emperor: Photograph of me climbing. (climbing)
[personal profile] emperor
I'm probably the wrong person to plug this here, since I have yet to climb on a boulder outside [unless you want to count The Arete at Castle Naze :p ], but I saw the UKC Review of Boulder Britain by Niall Grimes, and thought it might be of interest to the pebble-climbers in this community ;-)

The review concludes:
For your local or favourite bouldering areas you will more than likely have a bouldering guidebook or phone app but Boulder Britian is essential if you like to travel to climb small rocks whether you wear a beanie or not. It is a beautiful well-crafted showcase to the high quality bouldering we have in the UK and within its pages is the information and inspiration for many great days out. How lucky we are.
rydra_wong: "i like to climb alot". The xkcd stick figure climbs up the side of Hyperbole and a Half's yak-like "alot." (climbing -- alot)
[personal profile] rydra_wong
(Because I've been promising to write this post up for at least two years.)

I can honestly say that a solid 90% of everything I know about climbing technique, I got from the first two of these resources, and the third may be the single wisest book I've found about training. Since I keep reccing them to all and sundry, I thought I ought to explain why.

The Self-Coached Climber by Dan Hague and Douglas Hunter (book, with accompanying DVD)

On at least one climbing forum, "Read the Self-Coached Climber" has become the equivalent of "read the FAQ, n00b".

This is a very information-dense book with a lot of very solid advice. It starts with a focus on movement awareness, then breaks down the theory behind different climbing movements such as backstepping and flagging, explaining why they work in terms of centre of gravity and balance, with a range of suggested exercises for improving your skills and developing fluency.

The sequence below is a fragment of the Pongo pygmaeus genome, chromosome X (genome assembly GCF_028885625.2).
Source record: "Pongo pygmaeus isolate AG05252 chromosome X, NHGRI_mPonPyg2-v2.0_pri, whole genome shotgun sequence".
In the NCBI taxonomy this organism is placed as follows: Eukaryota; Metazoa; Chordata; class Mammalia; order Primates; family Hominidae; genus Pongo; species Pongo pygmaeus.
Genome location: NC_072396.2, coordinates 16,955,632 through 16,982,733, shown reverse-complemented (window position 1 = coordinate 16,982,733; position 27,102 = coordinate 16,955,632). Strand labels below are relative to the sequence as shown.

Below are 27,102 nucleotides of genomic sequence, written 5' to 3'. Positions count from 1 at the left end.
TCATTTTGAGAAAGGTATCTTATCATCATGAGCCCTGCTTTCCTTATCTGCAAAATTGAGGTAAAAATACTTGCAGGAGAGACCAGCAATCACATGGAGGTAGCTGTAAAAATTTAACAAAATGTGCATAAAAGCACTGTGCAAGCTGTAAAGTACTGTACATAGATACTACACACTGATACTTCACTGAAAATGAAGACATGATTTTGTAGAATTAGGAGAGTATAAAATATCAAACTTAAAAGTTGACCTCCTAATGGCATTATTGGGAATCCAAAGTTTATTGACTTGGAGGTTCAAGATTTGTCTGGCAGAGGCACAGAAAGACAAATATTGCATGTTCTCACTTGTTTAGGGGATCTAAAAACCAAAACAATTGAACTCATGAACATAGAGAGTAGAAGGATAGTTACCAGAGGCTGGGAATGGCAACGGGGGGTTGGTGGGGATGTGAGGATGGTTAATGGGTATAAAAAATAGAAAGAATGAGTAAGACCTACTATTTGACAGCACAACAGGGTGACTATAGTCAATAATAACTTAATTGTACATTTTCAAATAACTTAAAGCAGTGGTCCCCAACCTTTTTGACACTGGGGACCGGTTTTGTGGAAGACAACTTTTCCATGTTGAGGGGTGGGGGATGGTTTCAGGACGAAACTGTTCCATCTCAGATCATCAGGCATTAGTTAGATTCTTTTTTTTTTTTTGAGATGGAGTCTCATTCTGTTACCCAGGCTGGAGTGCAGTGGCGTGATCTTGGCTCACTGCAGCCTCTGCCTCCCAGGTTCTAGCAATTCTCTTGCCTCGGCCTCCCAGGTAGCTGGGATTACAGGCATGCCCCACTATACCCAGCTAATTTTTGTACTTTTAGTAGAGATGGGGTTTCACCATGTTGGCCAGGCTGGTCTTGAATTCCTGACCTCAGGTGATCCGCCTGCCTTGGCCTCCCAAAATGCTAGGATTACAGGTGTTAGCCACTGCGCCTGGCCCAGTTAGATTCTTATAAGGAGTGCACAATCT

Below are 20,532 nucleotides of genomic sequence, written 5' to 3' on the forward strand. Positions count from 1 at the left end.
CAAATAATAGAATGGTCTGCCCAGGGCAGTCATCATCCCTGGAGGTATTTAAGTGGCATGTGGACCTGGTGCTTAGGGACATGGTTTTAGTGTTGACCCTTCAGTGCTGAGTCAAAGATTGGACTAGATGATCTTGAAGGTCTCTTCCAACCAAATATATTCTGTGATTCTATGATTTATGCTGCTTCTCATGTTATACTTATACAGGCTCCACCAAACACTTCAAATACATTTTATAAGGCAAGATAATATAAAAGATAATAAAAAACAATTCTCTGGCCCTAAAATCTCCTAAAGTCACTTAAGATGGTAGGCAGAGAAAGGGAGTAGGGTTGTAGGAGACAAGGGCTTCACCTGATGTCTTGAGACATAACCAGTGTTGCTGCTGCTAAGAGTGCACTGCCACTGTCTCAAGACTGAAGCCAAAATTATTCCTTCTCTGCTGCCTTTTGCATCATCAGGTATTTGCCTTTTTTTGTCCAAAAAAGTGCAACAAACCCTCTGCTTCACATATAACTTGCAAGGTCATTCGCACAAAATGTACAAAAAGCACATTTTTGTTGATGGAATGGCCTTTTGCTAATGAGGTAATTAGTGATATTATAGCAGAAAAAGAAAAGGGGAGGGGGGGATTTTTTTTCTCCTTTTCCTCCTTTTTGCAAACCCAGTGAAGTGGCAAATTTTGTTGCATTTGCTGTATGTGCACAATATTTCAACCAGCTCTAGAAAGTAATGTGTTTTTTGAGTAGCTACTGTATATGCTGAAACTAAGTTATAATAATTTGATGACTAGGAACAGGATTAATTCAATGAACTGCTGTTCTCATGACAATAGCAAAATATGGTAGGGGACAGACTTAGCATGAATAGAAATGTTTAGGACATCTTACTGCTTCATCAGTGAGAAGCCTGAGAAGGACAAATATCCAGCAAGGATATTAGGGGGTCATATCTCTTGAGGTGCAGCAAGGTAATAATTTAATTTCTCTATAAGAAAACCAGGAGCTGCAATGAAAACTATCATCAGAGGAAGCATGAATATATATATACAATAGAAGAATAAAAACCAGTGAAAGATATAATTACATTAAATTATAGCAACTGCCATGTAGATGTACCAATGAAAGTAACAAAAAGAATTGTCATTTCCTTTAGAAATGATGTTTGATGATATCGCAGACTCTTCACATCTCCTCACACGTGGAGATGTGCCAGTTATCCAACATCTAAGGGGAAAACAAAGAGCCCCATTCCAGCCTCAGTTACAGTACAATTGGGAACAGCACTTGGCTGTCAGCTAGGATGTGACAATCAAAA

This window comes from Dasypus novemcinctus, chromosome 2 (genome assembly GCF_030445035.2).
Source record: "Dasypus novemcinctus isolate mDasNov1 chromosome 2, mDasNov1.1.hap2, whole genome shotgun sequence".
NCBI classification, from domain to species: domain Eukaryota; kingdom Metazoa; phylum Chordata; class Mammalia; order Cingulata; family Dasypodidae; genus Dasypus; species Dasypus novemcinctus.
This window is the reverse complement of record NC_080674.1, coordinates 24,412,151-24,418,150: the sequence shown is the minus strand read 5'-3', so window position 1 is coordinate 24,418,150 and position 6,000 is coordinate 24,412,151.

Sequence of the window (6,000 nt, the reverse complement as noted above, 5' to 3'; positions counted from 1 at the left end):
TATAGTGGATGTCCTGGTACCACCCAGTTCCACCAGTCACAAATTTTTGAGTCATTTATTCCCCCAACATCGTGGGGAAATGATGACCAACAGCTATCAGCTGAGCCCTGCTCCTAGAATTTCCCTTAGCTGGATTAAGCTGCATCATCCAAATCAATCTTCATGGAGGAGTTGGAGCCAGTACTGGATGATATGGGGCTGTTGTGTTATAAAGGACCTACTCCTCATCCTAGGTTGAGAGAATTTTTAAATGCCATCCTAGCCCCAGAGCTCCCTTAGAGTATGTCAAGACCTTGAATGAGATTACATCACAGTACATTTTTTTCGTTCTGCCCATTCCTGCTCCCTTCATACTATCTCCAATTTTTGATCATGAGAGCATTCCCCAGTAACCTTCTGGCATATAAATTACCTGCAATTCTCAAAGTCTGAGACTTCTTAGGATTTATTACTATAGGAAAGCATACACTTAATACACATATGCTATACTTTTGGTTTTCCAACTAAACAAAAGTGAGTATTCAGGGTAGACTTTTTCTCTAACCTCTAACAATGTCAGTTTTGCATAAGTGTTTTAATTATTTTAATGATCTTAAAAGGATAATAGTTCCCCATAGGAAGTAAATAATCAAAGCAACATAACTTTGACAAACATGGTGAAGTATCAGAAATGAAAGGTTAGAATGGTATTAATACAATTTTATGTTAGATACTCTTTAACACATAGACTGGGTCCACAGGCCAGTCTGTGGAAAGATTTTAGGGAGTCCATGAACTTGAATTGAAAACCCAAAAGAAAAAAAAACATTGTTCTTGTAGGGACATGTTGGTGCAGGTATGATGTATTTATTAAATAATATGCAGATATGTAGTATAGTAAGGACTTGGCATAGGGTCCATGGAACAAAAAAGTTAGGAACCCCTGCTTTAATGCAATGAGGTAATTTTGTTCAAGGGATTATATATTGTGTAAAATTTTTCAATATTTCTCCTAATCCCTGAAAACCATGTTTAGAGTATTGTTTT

The second half of the book focuses on training, discussing the physiology of climbing then breaking it down into aerobic endurance, anaerobic endurance, and power, with suggestions on training each and on putting together a training plan to meet your goals. As far as I know, all of this information is as accurate and state-of-the-art as anything in climbing training can be (i.e., given the lack of double-blind controlled trials, mostly based on anecdata — but this is as solid as it gets).

Cut for length )
rydra_wong: Lisa Rands' chalky hands on the sloper on the route Gaia (climbing -- hands)
[personal profile] rydra_wong
"Deep play" is philosopher Jeremy Bentham's term for any gamble or wager in which "the stakes are so high that ... it is irrational for anyone to engage in it at all, since the marginal utility of what you stand to win is grossly outweighed by the disutility of what you stand to lose."

It's also the title of Paul Pritchard's first book, in which he chronicled his growth from a semi-feral child throwing petrol bombs down at the climbers in the local quarry to becoming one of the brightest and boldest British climbers of the '80s and '90s generation: the "dole climbers" who scrounged gear and food while creating ever-more-daring new routes, most famously in the slate quarries near Llanberis and on the sea cliffs of Anglesey.

Pritchard's a sharp, pawky writer, and the book's fragmented and lyrical and jagged, dodging around moments of self-revelation, from his impulsive decision to throw himself down a four-storey stairwell at school to his near-fatal fall (from a route named "Games Climbers Play" -- this story has too many ironies to count) at Gogarth.

Cut for length )
rydra_wong: Lisa Rands' chalky hands on the sloper on the route Gaia (climbing -- hands)
[personal profile] rydra_wong
Would book/DVD reviews be of any interest?

I realized that I seem to have accumulated quite a stash of reading/viewing material about climbing, and it might be interesting to try some write-ups ...

(I'd certainly love to read other people's reviews.)

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